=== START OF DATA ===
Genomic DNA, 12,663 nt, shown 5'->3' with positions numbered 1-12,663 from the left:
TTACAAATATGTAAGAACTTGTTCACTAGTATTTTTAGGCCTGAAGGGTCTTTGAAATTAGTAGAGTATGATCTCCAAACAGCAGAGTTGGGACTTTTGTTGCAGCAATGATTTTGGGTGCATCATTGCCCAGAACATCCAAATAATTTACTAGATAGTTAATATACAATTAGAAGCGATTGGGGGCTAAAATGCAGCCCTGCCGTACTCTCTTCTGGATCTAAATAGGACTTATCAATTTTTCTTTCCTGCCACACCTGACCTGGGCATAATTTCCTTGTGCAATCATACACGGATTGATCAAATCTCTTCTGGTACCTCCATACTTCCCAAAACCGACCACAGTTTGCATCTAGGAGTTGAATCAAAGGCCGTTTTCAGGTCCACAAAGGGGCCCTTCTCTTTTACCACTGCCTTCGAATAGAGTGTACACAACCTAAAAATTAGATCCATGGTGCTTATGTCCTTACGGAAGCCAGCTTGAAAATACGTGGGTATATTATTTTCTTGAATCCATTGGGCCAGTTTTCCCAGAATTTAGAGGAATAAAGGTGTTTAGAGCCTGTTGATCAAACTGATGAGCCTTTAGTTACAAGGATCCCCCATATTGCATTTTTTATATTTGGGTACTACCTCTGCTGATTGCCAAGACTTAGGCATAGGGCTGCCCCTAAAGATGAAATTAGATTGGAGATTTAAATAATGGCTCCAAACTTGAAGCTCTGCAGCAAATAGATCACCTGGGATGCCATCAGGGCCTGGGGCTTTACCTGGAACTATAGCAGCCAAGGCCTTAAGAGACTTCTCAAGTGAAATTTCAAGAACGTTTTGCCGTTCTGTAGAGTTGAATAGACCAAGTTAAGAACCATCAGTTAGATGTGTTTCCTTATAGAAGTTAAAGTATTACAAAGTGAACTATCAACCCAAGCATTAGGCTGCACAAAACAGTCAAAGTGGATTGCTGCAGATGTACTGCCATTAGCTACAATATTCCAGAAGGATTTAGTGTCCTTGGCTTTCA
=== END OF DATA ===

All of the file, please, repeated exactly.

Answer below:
Genomic DNA, 12,663 nt, shown 5'->3' with positions numbered 1-12,663 from the left:
TTACAAATATGTAAGAACTTGTTCACTAGTATTTTTAGGCCTGAAGGGTCTTTGAAATTAGTAGAGTATGATCTCCAAACAGCAGAGTTGGGACTTTTGTTGCAGCAATGATTTTGGGTGCATCATTGCCCAGAACATCCAAATAATTTACTAGATAGTTAATATACAATTAGAAGCGATTGGGGGCTAAAATGCAGCCCTGCCGTACTCTCTTCTGGATCTAAATAGGACTTATCAATTTTTCTTTCCTGCCACACCTGACCTGGGCATAATTTCCTTGTGCAATCATACACGGATTGATCAAATCTCTTCTGGTACCTCCATACTTCCCAAAACCGACCACAGTTTGCATCTAGGAGTTGAATCAAAGGCCGTTTTCAGGTCCACAAAGGGGCCCTTCTCTTTTACCACTGCCTTCGAATAGAGTGTACACAACCTAAAAATTAGATCCATGGTGCTTATGTCCTTACGGAAGCCAGCTTGAAAATACGTGGGTATATTATTTTCTTGAATCCATTGGGCCAGTTTTCCCAGAATTTAGAGGAATAAAGGTGTTTAGAGCCTGTTGATCAAACTGATGAGCCTTTAGTTACAAGGATCCCCCATATTGCATTTTTTATATTTGGGTACTACCTCTGCTGATTGCCAAGACTTAGGCATAGGGCTGCCCCTAAAGATGAAATTAGATTGGAGATTTAAATAATGGCTCCAAACTTGAAGCTCTGCAGCAAATAGATCACCTGGGATGCCATCAGGGCCTGGGGCTTTACCTGGAACTATAGCAGCCAAGGCCTTAAGAGACTTCTCAAGTGAAATTTCAAGAACGTTTTGCCGTTCTGTAGAGTTGAATAGACCAAGTTAAGAACCATCAGTTAGATGTGTTTCCTTATAGAAGTTAAAGTATTACAAAGTGAACTATCAACCCAAGCATTAGGCTGCACAAAACAGTCAAAGTGGATTGCTGCAGATGTACTGCCATTAGCTACAATATTCCAGAAGGATTTAGTGTCCTTGGCTTTCA